... but I know what I like, and I like it shipped to me over the Internets
October 23, 2008 8:40 PM   Subscribe

Starting to collect (somewhat cheap) art. Can anyone recommend online galleries capable of doing sales so I can see what else is out there?

I'm in Boston and I've purchased a few small pieces from some of the local artists (prints and paintings, mostly). At some point, I'd love to have big bucks to spend on art, but given that I generally like quirky/interesting pieces by younger artists, I've been able to find things I like in my price range. I'd like to be able to keep my eyes out for more.

I'm looking for sites like Concrete Hermit--quasi-curated, just a few artists and works at a time. Etsy is nice, but I find it way too overwhelming to sift through. (Or are there sites that sort through Etsy for you--best of Esty like?)

Can anyone recommend other sites I might like that actually allow you to purchase works?
posted by Admiral Haddock to Media & Arts (9 answers total) 36 users marked this as a favorite
Best answer: For prints, Little Paper Planes is good.
posted by extrabox at 8:53 PM on October 23, 2008

Best answer: giant robot s.f. has an online gallery with many prices this side of reasonable
posted by kickback at 8:54 PM on October 23, 2008

Best answer: http://20x200.com/ . from their "our story" page:

"We introduce two new pieces a week: one photo and one work on paper. Each image is available in three sizes. The smallest size is reprinted in the largest batch – an edition of 200 – and sold at the lowest price – $20. Hence the name 20x200. (200x20 just didn't sound as good.) We also offer bigger prints for bolder collectors - medium-sized editions of 20 for $200, and large-sized editions of 2 generally for $2000 (some of the large sized editions will actually be original pieces of art and prices will vary a bit). Every single print is delivered with a certificate of authenticity numbered by the artist."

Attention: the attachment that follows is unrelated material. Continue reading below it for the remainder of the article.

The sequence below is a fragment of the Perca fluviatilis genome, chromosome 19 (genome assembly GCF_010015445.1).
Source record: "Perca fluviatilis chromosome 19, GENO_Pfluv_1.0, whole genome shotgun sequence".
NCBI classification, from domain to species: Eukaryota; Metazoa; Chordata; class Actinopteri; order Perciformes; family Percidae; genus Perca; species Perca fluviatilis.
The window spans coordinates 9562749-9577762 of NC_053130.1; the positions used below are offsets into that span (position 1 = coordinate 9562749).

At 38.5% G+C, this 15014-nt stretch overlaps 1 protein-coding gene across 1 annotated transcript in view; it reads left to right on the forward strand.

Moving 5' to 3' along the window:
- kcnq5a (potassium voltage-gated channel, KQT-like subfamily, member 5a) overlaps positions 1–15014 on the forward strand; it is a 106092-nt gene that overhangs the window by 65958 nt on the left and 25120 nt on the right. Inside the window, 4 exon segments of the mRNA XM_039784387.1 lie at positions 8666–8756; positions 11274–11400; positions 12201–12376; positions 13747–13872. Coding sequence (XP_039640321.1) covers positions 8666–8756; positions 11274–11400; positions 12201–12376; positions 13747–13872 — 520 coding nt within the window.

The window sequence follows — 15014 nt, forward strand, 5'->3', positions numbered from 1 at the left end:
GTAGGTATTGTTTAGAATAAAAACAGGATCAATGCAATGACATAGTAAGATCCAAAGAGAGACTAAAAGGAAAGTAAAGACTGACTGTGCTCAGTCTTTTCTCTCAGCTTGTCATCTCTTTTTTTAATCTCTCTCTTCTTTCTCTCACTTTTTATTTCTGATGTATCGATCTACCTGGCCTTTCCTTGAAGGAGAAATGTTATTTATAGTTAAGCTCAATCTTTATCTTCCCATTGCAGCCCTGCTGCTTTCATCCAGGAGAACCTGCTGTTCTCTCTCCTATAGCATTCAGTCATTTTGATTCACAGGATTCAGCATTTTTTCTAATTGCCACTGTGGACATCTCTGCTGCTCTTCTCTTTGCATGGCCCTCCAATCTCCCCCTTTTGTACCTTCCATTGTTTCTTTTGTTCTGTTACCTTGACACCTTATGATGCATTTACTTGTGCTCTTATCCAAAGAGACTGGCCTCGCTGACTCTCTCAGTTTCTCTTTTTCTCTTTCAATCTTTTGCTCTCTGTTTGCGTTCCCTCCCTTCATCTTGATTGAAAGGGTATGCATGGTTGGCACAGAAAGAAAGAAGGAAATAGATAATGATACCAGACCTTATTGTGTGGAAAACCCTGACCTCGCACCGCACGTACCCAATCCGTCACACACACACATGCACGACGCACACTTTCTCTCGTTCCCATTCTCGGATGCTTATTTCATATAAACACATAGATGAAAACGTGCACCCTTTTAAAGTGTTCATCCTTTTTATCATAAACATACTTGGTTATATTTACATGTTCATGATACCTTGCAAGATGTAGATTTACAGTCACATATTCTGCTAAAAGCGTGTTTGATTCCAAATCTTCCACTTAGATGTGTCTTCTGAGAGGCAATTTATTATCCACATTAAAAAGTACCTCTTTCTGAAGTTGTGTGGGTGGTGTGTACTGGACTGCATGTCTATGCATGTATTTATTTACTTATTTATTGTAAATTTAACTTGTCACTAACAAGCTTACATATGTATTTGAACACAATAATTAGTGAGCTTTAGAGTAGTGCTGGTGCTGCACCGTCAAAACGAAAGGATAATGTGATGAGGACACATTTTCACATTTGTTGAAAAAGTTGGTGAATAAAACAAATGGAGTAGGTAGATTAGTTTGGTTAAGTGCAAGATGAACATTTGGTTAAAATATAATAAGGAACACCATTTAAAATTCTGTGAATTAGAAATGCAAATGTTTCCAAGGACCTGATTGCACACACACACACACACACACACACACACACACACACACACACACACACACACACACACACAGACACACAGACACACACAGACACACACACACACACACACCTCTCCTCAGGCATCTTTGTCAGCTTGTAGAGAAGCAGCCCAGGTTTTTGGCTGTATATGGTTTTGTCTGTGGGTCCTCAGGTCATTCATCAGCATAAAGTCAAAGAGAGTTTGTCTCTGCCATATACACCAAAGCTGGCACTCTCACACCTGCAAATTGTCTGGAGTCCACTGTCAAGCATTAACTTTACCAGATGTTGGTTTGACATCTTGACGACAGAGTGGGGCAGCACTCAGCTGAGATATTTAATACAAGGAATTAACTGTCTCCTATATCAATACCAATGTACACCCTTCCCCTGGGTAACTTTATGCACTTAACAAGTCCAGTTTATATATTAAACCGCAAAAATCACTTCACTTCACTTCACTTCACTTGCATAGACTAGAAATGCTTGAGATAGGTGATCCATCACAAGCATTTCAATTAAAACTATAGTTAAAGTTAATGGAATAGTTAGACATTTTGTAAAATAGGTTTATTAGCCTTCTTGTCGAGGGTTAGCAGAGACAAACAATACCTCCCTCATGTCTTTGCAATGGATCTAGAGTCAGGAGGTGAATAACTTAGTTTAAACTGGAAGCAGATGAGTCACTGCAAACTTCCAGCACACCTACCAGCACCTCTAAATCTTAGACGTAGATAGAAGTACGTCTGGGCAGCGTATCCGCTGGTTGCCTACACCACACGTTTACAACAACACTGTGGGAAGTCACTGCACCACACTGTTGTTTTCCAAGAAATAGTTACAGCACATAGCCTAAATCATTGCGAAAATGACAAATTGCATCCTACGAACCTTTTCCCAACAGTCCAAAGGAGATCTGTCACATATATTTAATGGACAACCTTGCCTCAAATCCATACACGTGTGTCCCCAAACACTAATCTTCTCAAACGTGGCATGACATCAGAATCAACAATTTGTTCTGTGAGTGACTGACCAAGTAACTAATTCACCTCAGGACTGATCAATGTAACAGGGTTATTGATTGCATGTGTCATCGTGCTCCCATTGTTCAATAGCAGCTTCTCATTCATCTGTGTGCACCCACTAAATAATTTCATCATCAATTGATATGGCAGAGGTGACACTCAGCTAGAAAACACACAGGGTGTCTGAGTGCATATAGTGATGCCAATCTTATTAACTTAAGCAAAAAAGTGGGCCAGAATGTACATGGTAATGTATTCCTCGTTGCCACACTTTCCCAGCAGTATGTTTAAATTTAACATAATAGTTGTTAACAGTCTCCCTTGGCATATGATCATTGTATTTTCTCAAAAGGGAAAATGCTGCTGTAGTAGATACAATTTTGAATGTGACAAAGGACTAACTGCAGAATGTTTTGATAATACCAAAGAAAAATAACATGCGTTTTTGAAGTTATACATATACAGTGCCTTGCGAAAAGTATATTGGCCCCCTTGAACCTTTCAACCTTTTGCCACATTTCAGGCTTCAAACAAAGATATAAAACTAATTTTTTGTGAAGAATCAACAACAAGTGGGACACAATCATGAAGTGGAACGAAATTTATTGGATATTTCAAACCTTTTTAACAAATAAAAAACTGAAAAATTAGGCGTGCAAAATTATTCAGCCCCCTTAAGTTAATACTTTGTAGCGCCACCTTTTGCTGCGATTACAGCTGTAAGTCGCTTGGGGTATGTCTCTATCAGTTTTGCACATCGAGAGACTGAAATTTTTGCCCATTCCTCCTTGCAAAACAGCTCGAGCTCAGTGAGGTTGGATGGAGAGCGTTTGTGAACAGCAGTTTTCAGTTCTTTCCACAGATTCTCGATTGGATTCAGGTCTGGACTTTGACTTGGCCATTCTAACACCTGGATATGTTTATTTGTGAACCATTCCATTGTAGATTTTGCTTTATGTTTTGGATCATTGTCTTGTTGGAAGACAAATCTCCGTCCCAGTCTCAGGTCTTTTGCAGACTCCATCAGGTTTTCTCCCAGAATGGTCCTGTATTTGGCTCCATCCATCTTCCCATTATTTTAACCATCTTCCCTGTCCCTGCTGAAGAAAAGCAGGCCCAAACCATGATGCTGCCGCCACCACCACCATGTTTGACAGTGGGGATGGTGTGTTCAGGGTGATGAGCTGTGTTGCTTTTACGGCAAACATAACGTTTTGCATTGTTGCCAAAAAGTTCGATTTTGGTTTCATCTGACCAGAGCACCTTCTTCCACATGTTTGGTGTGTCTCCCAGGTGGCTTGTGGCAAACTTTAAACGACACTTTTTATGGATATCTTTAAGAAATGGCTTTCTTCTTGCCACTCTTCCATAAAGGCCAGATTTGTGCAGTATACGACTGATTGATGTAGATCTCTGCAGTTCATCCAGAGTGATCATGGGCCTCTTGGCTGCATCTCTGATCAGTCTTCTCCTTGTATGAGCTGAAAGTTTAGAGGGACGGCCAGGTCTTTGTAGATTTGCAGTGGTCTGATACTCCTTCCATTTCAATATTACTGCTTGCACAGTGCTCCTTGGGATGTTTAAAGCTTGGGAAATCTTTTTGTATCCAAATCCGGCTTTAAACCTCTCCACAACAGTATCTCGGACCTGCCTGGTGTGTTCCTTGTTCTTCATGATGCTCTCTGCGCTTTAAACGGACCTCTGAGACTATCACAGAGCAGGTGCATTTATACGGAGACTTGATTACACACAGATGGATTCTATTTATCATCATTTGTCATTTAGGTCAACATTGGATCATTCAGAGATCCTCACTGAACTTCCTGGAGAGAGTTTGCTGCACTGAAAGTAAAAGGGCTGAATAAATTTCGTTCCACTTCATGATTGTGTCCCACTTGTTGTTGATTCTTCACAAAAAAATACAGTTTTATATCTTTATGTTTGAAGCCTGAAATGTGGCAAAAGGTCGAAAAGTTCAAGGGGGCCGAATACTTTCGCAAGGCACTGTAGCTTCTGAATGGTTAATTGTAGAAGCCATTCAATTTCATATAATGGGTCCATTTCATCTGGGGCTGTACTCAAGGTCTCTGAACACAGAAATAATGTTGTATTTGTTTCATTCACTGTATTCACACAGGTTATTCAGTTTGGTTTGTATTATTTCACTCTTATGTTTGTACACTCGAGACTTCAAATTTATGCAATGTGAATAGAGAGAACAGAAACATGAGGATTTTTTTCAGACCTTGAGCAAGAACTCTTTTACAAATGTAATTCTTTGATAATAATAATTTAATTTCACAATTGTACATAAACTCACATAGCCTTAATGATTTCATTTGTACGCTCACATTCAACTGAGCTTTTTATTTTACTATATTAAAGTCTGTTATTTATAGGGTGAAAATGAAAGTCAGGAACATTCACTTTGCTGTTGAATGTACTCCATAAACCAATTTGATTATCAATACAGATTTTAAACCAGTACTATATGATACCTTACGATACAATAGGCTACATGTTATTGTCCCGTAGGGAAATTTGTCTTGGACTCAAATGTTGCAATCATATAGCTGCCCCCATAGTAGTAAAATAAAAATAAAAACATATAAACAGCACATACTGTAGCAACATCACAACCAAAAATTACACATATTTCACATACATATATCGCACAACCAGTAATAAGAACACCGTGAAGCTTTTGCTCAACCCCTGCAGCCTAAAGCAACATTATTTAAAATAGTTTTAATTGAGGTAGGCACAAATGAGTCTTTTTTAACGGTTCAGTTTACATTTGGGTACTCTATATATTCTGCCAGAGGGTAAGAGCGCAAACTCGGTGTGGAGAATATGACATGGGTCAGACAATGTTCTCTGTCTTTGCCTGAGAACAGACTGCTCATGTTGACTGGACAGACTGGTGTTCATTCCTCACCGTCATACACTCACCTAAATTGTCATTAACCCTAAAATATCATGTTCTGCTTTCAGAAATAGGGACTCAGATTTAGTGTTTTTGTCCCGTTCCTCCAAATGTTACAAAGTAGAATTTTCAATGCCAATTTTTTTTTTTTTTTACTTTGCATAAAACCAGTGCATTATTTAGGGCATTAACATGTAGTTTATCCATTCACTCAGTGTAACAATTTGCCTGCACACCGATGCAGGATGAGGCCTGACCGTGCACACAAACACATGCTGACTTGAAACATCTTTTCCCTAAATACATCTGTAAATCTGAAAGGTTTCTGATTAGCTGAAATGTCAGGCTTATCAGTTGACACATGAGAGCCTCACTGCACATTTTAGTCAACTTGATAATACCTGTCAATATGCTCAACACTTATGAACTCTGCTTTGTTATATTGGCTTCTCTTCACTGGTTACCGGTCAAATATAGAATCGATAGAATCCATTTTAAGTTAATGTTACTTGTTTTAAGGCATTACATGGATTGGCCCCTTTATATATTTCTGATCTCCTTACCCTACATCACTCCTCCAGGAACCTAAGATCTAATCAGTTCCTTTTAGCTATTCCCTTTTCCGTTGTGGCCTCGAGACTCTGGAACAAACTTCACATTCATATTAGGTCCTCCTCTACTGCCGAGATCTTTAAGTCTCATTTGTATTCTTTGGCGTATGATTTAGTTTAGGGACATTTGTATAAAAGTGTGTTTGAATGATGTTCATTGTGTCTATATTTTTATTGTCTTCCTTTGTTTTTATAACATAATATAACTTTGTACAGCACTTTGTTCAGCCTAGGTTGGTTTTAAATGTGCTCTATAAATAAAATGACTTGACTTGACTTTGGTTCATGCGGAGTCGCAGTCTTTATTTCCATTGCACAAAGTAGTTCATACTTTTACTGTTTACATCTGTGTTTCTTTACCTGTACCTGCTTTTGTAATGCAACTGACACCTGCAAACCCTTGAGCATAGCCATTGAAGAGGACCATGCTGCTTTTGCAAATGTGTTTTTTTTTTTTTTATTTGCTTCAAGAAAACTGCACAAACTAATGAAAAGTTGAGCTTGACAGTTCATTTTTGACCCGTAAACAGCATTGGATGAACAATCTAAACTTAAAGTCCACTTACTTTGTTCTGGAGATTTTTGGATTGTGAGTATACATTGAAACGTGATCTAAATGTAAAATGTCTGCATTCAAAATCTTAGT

posted by ewingpatriarch at 9:50 PM on October 23, 2008 [1 favorite]

Best answer: My SO has used Paintings Direct before and I can attest to the good results we've had. They're constantly getting in new works from their artists... some of the more popular artists' work will sell within an hour of posting it up. Be warned, however, that shipping can take a while. We've never had a package lost, which I attribute to the fact that shipping can cost almost as much as the paintings themselves--however, this is not always the case and depends on the artist's home "base." The guy we like just happens to live in Russia. :)
posted by Civil_Disobedient at 2:18 AM on October 24, 2008

Best answer: Consider contacting artists directly. I'm a photographer, so I don't know how well this applies to other types of art, but if I were looking for some photography to hang on my wall I'd go to some of my favorite photographers' websites and send an email. And I'd find new photographers to contact by looking through my favorite magazines and putting names in the photo credits into google.
posted by msbrauer at 2:51 AM on October 24, 2008 [1 favorite]

Best answer: Ditto on msbrauer's advice. Check out sources like Juxtapoz, if that is your bag and find out what is hot or appeals to you.
posted by JJ86 at 6:03 AM on October 24, 2008

Best answer: If older/antique, investment quality is of interest at all, the art section of Trocadero.com has a wonderful selection in all price ranges
posted by esunshine at 7:49 AM on October 24, 2008

Response by poster: Thanks--these are all great resources. I really like a bunch of stuff on the sites you've recommended... Hopefully I will not bankrupt myself. Also, to msbrauer and JJ86, I definitely agree. All the art I've bought so far (with the exception of the concrete hermit stuff) has been in person from the artists themselves, and I think it makes a big difference.
posted by Admiral Haddock at 8:02 AM on October 25, 2008

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